ADVISE: Now everyone can be a terrorist, or a crime victim

The U.S. Department of Homeland Security is developing a vast data-mining system which would crawl the Internet and combine data from the Internet with other sources of information to look for potential terrorists.

Known as Analysis, Dissemination, Visualization, Insight, and Semantic Enhancement (ADVISE), the system would use data-mining and semantic visualization techniques to look for suspicious activity, especially with respect to weapons of mass destruction.

The system will “incorporate a comprehensive encyclopedia of chemical, biological, radiological, nuclear and explosive threat and effects data,” said (PDF) Charles McQueary, DHS Undersecretary for Science and Technology. Update: On Friday McQueary has tendered his resignation, effective March 25, 2006.

Members of Congress say they haven’t been fully briefed on the program.

ADVISE and related DHS technologies aim to do much more, according to Joseph Kielman, manager of the TVTA portfolio. The key is not merely to identify terrorists, or sift for key words, but to identify critical patterns in data that illumine their motives and intentions, he wrote in a presentation at a November conference in Richland, Wash.

For example: Is a burst of Internet traffic between a few people the plotting of terrorists, or just bloggers arguing? ADVISE algorithms would try to determine that before flagging the data pattern for a human analyst’s review.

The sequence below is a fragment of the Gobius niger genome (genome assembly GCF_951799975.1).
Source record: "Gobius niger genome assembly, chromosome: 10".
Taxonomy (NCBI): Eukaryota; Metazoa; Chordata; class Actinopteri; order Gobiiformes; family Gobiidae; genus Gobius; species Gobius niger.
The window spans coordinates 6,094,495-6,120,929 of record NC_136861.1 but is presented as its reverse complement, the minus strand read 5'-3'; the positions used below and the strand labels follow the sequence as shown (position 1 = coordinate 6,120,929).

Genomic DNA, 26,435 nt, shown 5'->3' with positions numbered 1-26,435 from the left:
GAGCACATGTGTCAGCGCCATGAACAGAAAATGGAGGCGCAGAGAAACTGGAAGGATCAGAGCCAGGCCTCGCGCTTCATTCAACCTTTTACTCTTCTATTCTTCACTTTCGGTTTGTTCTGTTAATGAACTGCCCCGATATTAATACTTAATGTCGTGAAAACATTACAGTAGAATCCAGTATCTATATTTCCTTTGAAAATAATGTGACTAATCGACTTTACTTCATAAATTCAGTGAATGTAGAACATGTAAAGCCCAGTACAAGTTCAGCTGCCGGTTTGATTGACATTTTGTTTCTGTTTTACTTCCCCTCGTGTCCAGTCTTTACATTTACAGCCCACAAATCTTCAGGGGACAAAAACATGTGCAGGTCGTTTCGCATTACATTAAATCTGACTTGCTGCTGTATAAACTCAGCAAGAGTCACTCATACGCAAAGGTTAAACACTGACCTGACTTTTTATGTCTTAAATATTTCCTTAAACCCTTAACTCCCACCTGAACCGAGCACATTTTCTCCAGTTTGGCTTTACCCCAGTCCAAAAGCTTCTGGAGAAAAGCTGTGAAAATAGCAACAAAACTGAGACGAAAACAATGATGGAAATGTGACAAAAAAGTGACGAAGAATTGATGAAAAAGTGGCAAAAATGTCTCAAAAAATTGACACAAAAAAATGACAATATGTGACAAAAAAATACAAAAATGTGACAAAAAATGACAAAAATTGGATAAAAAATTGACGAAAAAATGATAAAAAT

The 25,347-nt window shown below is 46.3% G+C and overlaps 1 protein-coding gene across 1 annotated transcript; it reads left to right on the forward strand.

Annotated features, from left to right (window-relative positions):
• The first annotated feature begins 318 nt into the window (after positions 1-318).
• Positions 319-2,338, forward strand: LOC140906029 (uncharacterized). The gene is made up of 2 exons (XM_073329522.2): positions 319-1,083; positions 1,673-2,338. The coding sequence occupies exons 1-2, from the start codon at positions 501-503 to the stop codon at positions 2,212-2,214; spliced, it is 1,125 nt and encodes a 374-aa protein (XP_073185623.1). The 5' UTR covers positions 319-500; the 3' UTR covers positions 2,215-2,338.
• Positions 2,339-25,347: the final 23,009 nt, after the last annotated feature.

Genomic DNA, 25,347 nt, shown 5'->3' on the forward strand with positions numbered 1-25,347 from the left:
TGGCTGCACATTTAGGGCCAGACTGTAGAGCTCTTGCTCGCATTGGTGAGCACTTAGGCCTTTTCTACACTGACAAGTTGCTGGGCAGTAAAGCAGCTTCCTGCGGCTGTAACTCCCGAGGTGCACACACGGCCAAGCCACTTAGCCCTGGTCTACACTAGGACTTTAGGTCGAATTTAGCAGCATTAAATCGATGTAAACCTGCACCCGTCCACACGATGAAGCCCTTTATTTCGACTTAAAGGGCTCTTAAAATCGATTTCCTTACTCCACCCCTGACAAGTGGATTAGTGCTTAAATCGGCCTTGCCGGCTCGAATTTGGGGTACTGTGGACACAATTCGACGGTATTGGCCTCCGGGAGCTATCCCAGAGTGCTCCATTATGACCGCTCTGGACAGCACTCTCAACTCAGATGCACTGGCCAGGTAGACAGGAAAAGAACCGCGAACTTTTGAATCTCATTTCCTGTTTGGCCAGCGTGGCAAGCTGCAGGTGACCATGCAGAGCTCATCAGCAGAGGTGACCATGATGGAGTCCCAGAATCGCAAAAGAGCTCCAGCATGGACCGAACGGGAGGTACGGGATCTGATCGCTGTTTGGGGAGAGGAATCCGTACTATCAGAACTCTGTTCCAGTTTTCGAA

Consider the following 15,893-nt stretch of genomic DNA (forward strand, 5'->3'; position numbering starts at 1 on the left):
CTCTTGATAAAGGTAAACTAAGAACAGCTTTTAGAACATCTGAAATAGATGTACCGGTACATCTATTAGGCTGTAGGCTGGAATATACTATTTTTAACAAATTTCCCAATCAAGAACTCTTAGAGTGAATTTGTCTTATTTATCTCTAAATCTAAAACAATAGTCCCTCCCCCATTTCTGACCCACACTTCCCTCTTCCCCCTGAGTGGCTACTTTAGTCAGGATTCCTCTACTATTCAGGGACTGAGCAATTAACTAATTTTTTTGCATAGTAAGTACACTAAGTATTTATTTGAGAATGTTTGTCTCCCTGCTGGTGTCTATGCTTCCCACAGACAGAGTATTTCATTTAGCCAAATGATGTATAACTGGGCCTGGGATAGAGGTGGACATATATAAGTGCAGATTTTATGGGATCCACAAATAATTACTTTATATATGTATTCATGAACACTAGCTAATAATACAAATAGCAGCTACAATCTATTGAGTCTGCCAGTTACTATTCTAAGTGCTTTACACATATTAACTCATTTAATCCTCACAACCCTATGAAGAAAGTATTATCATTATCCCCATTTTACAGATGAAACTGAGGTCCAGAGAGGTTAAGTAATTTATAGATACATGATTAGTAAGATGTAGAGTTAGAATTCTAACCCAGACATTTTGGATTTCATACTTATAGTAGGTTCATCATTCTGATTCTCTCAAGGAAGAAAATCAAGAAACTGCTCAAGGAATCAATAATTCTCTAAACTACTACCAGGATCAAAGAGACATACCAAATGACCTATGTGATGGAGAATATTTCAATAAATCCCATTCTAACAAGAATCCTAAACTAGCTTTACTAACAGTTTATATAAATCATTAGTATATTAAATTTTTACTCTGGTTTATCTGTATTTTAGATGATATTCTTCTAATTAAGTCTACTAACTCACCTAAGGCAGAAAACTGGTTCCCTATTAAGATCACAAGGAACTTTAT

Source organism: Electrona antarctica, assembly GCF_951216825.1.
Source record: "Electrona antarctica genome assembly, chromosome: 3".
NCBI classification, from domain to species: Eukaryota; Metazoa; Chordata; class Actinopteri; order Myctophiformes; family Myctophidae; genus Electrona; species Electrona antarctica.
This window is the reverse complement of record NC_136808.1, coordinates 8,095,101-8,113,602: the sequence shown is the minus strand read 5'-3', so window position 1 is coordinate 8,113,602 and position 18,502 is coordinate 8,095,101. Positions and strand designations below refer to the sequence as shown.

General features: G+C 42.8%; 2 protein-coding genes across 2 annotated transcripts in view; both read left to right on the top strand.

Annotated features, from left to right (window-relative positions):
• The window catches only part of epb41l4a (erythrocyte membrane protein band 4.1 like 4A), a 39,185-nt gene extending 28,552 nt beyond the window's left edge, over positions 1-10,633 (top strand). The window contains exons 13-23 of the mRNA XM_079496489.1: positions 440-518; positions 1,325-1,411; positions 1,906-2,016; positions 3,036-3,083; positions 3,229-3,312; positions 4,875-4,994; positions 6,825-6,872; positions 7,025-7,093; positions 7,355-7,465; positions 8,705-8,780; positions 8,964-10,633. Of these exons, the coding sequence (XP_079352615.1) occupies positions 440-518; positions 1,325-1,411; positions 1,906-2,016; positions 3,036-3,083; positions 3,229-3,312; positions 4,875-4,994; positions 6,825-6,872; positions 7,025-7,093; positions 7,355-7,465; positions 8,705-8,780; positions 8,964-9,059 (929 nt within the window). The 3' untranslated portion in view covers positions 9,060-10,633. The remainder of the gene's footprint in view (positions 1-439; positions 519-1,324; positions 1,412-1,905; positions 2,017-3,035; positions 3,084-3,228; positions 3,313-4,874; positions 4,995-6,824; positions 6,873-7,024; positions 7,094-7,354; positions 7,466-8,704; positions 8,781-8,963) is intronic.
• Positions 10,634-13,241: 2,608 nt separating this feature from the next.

At least a few pieces of ADVISE (PDF) are already operational. Consider Starlight, which along with other “visualization” software tools can give human analysts a graphical view of data. Viewing data in this way could reveal patterns not obvious in text or number form. Understanding the relationships among people, organizations, places, and things – using social-behavior analysis and other techniques – is essential to going beyond mere data-mining to comprehensive “knowledge discovery in databases,” Dr. Kielman wrote in his November report. He declined to be interviewed for this article. — Christian Science Monitor

Defense Tech calls it TIA rebooted. The privacy protections planned for ADVISE don’t actually exist, because there’s no money provided for them. So ultimately, everything you do online could be stored, collated and searched for “patterns” and if you are at all out of the ordinary, you too could be flagged as a potential terrorist. Oh, and did I mention the potential for abuse? DHS isn’t all that great at securing its computer systems and networks. If criminals got unauthorized access to the system, they could find out just about anything about anybody.

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